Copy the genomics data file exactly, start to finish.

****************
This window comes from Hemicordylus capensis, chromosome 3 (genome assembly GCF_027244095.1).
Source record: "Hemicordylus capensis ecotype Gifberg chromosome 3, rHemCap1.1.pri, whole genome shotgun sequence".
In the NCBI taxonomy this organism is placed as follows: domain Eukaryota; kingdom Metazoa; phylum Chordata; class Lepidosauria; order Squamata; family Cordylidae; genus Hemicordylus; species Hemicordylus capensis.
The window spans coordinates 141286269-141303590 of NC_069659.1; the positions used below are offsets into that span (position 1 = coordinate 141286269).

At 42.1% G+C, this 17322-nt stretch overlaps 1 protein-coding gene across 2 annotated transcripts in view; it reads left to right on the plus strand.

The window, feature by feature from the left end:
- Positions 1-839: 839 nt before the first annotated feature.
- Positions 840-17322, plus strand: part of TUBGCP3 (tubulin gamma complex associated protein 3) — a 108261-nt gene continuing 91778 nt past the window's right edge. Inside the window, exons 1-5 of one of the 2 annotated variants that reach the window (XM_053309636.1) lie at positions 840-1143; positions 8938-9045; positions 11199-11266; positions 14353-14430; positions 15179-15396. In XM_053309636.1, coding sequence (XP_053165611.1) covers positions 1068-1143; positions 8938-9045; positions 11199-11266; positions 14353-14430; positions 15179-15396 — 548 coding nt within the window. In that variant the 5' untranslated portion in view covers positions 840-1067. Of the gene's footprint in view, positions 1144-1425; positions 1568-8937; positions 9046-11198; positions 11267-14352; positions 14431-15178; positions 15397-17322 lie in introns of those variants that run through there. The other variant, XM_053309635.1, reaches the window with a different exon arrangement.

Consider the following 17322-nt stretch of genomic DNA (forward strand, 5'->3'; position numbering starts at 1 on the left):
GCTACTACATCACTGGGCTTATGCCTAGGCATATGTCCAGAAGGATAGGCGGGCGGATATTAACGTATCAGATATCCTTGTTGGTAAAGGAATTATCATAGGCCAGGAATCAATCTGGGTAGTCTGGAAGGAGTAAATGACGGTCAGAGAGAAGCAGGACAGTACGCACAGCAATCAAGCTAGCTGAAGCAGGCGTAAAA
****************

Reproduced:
This window comes from Hemicordylus capensis, chromosome 3 (genome assembly GCF_027244095.1).
Source record: "Hemicordylus capensis ecotype Gifberg chromosome 3, rHemCap1.1.pri, whole genome shotgun sequence".
In the NCBI taxonomy this organism is placed as follows: domain Eukaryota; kingdom Metazoa; phylum Chordata; class Lepidosauria; order Squamata; family Cordylidae; genus Hemicordylus; species Hemicordylus capensis.
The window spans coordinates 141286269-141303590 of NC_069659.1; the positions used below are offsets into that span (position 1 = coordinate 141286269).

At 42.1% G+C, this 17322-nt stretch overlaps 1 protein-coding gene across 2 annotated transcripts in view; it reads left to right on the plus strand.

The window, feature by feature from the left end:
- Positions 1-839: 839 nt before the first annotated feature.
- Positions 840-17322, plus strand: part of TUBGCP3 (tubulin gamma complex associated protein 3) — a 108261-nt gene continuing 91778 nt past the window's right edge. Inside the window, exons 1-5 of one of the 2 annotated variants that reach the window (XM_053309636.1) lie at positions 840-1143; positions 8938-9045; positions 11199-11266; positions 14353-14430; positions 15179-15396. In XM_053309636.1, coding sequence (XP_053165611.1) covers positions 1068-1143; positions 8938-9045; positions 11199-11266; positions 14353-14430; positions 15179-15396 — 548 coding nt within the window. In that variant the 5' untranslated portion in view covers positions 840-1067. Of the gene's footprint in view, positions 1144-1425; positions 1568-8937; positions 9046-11198; positions 11267-14352; positions 14431-15178; positions 15397-17322 lie in introns of those variants that run through there. The other variant, XM_053309635.1, reaches the window with a different exon arrangement.

Consider the following 17322-nt stretch of genomic DNA (forward strand, 5'->3'; position numbering starts at 1 on the left):
GCTACTACATCACTGGGCTTATGCCTAGGCATATGTCCAGAAGGATAGGCGGGCGGATATTAACGTATCAGATATCCTTGTTGGTAAAGGAATTATCATAGGCCAGGAATCAATCTGGGTAGTCTGGAAGGAGTAAATGACGGTCAGAGAGAAGCAGGACAGTACGCACAGCAATCAAGCTAGCTGAAGCAGGCGTAAAA